Horse girls are rough and tumble.  Horse girls are brave and tough.  They learn early to suck it up and kick on.  When working with an animal eight to 14 times your size, you’d better figure out quick if you have the moxie to stay the course.

I’ve seen little farm girls giggling while riding snorting broncs and I’ve seen trust fund daughters ride jumper courses with a broken wrist held together with vet wrap and two Advil.

A friend in her 60’s played polo her whole life.  The doctor told her that if she had another fall, her retinas would detach and she would be blind.  She played anyway and went down hard on the field breaking her neck.  After two months in the hospital she said “you know what?  My eyes are just fine!”

There’s a Spanish proverb that says “When I am on my horse, only God is taller than I.” Horse girls don’t fear what normal people fear.  They fear confinement, they fear boredom.  They crave the sun and wind on their face and strong muscles carrying them far and wide. They go to great lengths to feed their obsession.

Gabriela was a horse girl through and through.  We first met when she was 17 years old and 50lbs. She traveled in a wheelchair

“Courage is being scared to death, and saddling up anyway.” John Wayne

powered by an aid. She couldn’t talk without the help of a communicator and she couldn’t bring the communicator to the barn. I learned to ask yes or no questions and she would respond with eye movement when she wasn’t too tired.  Our first ride lasted five minutes before she fell asleep exhausted but happy. She’d been told by two different facilities that she was “too disabled to ride.”  But she knew she needed to ride.

I tried leading a trusty horse with two side walkers, but she couldn’t support herself and I realized that even with the strongest and the most attentive side walkers, it wasn’t safe and it didn’t give her the dignity of the ride she so richly deserved.  Gabriela wanted to ride.  I took a deep breath and a leap of faith and hopped up on the horse’s back, took Gabriela in my arms and away we went.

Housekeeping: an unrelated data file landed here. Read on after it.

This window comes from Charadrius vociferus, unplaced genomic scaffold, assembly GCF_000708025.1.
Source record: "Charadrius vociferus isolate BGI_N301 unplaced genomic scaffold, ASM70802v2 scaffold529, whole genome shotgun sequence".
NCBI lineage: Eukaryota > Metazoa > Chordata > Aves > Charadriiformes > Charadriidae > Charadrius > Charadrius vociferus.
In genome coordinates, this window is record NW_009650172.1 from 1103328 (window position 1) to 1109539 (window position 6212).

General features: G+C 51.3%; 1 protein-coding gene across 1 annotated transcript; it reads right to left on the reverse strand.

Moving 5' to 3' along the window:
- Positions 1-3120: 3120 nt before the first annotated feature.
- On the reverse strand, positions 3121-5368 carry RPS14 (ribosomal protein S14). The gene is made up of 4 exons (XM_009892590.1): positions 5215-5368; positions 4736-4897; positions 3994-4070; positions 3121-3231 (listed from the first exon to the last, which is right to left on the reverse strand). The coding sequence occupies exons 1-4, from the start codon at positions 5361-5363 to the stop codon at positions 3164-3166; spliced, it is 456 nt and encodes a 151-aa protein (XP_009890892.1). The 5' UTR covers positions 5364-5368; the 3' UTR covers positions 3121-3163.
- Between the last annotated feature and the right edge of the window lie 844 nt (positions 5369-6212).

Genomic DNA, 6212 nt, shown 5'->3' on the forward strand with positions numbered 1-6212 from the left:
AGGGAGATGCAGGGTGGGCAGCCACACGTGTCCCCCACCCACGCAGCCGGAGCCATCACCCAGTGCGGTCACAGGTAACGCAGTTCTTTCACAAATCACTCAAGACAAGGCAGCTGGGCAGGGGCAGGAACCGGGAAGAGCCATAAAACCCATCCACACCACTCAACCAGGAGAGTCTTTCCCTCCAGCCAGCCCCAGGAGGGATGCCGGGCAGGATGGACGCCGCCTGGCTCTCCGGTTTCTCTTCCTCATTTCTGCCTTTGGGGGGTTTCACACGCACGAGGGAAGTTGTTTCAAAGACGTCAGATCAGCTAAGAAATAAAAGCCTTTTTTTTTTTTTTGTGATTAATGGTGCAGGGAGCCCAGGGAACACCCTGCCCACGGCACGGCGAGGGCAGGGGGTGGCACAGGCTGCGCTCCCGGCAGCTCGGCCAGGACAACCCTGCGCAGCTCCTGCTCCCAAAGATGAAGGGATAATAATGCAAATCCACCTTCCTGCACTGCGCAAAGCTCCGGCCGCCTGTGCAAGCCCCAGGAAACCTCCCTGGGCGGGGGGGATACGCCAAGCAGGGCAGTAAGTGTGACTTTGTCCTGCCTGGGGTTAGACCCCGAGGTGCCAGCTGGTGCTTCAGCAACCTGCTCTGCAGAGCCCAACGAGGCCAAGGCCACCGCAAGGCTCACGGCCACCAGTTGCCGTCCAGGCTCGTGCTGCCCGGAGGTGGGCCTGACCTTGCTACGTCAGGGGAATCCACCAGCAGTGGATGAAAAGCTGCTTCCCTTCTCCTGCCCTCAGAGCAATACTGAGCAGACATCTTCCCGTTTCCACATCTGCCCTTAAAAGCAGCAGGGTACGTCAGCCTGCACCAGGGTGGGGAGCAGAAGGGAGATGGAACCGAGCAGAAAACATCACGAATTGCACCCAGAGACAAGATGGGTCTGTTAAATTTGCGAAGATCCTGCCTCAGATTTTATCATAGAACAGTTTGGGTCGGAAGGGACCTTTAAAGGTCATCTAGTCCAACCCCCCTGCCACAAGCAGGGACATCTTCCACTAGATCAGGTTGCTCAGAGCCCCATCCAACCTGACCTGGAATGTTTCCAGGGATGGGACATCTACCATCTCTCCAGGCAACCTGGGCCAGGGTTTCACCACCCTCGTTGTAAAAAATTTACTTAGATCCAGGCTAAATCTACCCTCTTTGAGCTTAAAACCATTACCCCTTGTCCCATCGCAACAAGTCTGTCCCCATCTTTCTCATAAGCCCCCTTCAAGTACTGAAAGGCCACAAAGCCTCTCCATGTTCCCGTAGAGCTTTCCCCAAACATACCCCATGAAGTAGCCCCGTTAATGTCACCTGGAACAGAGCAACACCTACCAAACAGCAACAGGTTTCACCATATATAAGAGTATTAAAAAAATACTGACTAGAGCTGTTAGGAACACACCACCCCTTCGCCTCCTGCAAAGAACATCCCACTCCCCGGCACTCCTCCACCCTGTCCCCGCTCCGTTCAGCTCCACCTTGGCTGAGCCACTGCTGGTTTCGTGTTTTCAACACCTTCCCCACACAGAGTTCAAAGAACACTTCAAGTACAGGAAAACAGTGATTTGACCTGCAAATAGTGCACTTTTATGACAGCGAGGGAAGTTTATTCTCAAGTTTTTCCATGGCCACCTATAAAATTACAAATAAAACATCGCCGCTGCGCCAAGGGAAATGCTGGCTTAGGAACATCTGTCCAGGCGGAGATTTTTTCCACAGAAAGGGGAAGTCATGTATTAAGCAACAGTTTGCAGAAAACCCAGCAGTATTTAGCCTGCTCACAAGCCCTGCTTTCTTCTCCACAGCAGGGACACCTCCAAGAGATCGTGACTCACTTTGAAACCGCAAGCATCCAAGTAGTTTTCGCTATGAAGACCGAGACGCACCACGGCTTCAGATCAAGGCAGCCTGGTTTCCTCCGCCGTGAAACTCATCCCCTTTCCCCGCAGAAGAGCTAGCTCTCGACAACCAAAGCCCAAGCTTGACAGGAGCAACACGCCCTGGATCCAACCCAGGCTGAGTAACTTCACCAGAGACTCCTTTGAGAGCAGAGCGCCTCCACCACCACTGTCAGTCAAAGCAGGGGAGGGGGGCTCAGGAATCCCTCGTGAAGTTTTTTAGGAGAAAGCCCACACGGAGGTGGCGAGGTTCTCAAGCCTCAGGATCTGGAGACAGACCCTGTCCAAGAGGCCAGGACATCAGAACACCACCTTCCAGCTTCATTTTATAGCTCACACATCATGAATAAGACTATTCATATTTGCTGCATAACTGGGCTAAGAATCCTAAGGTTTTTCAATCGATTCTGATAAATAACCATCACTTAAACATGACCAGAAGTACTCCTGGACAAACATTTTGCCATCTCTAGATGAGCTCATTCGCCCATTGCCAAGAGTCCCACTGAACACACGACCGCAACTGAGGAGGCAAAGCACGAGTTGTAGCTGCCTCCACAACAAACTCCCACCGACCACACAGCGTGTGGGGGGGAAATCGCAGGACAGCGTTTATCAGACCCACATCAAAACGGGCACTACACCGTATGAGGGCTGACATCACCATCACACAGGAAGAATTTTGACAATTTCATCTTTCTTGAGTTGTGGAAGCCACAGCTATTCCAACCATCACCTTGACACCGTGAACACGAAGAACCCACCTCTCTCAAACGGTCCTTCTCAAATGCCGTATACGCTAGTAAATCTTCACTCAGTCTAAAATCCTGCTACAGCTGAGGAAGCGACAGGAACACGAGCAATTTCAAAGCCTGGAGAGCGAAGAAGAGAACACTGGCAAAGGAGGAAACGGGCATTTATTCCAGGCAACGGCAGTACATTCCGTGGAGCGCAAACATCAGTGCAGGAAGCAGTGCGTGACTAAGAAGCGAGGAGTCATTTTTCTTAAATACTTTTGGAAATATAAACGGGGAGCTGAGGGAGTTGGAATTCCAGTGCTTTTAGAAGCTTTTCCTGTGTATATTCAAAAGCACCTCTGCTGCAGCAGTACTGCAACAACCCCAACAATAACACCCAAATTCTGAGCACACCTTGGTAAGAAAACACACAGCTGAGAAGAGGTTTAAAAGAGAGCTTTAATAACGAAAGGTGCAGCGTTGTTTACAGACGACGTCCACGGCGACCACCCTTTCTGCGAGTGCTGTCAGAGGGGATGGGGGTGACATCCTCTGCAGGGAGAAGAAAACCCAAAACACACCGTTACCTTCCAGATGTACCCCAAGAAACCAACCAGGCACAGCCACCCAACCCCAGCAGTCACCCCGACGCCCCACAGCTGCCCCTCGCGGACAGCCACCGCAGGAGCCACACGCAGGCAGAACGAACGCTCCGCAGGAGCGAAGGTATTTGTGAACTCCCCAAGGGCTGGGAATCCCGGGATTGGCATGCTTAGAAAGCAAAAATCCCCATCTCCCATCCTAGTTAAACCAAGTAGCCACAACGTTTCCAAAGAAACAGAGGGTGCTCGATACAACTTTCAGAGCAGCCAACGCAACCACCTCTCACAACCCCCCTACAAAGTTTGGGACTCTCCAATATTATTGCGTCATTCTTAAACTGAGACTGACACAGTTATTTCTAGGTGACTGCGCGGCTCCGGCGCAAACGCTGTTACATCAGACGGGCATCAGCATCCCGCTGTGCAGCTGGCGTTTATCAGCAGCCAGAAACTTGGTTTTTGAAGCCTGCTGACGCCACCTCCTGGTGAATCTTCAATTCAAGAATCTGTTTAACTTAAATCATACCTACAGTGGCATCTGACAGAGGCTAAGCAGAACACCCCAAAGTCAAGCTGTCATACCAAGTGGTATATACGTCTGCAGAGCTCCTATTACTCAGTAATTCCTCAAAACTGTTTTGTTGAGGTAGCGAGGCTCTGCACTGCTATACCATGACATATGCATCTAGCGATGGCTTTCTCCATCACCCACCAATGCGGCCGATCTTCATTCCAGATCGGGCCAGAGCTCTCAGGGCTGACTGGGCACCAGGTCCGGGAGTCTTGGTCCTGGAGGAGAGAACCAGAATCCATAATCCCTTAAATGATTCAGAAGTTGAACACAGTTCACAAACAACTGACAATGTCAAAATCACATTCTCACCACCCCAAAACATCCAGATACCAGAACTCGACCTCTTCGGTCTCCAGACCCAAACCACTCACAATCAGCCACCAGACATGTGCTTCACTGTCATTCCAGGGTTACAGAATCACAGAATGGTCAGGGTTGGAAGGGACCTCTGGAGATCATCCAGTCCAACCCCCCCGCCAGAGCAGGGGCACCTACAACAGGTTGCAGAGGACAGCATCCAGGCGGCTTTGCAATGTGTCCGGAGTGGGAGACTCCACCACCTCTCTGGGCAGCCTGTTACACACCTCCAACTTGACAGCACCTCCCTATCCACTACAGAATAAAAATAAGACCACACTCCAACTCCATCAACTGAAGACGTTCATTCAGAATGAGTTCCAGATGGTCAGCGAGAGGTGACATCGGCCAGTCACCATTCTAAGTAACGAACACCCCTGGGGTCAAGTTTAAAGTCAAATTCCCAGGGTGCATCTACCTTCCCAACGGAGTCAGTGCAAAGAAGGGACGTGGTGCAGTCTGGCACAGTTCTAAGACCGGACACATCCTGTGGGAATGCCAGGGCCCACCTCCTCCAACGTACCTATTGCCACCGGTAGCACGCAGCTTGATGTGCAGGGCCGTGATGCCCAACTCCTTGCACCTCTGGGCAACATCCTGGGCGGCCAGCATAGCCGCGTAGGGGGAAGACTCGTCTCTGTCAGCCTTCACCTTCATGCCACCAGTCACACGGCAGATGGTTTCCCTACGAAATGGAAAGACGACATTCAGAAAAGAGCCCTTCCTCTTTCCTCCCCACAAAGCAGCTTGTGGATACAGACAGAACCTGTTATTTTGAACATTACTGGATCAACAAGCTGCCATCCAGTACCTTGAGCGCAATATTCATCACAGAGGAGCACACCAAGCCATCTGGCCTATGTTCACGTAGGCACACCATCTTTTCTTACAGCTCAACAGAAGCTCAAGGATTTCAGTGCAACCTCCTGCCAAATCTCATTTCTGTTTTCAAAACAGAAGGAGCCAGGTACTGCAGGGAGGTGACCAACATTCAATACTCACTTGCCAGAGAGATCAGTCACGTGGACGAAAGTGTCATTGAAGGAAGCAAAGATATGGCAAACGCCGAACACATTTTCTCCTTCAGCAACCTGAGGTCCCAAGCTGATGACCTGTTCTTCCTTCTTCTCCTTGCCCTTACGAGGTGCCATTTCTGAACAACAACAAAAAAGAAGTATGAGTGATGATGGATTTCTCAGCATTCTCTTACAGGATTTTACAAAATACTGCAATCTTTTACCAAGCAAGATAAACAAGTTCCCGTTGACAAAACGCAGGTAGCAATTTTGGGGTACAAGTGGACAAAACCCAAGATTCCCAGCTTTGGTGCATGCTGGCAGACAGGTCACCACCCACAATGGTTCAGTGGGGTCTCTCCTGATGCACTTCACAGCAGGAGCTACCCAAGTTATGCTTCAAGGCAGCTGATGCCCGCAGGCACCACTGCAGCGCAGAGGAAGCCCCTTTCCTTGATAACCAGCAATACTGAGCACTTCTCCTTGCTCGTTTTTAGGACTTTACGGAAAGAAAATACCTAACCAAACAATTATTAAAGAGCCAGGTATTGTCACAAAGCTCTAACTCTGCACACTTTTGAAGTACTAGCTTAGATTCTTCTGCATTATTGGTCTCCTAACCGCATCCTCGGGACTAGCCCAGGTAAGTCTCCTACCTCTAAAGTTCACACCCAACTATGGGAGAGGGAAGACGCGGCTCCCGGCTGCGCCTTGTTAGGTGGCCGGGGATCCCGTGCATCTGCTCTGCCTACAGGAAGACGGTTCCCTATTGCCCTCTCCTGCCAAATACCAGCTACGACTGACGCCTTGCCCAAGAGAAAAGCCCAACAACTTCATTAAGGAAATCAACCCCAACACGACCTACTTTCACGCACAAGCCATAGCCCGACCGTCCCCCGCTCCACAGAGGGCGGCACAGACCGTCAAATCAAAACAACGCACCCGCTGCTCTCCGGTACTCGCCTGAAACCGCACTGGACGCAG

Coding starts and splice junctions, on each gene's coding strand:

That was nine years ago.  In those intervening years, we had adventures.  Gabriela loved to go fast and I worked had to find and train horses that could deliver for her. We rode Feathers, Sugar, LeRoi, Cometa, Classica, Bob, Gigi and for the last couple of years – Django. If the arena was quiet and the horse steady, we would canter together.  Sometimes, she’d fall asleep in my arms and if I could, we just kept riding.  There were days I told her all kinds of things and days I relished the quiet ride.  She never complained unless we didn’t do enough trotting or cantering.  I’d get a Facebook message from her or a note from her mom or one of her aides telling me that rides were fine, but she really liked to

photo by Paul Van Allen

photo by Paul Van Allen

“go fast.”  There were scares, like the time the horse tripped and went to his knees with Gabriela in my arms. I was horrified! Gabriela’s aid looked at her face and her smile was as wide as Texas.  She loved it.

She loved Greg and when he could, he’d take her on a trail ride.  It took Herculean strength to balance her body coming down hills and iron thighs to not squish her while going up them.  Greg

Photo by Paul Van Allen

Photo by Paul Van Allen

alone could do it.

Gabriela died Friday losing her battle with a nasty flu.  I wonder what I would have done differently if I’d known that her ride a couple of weeks ago was our last together.

Tomorrow I’m saddling up my red pony and galloping up the biggest hill I can find. I will hold Gabriela in my heart with me.  It will have to do.

For nine years, Gabriela taught me about bravery.  She knew a fall would kill her frail body, and she rode anyway.  Toughest horse girl I’ll ever know.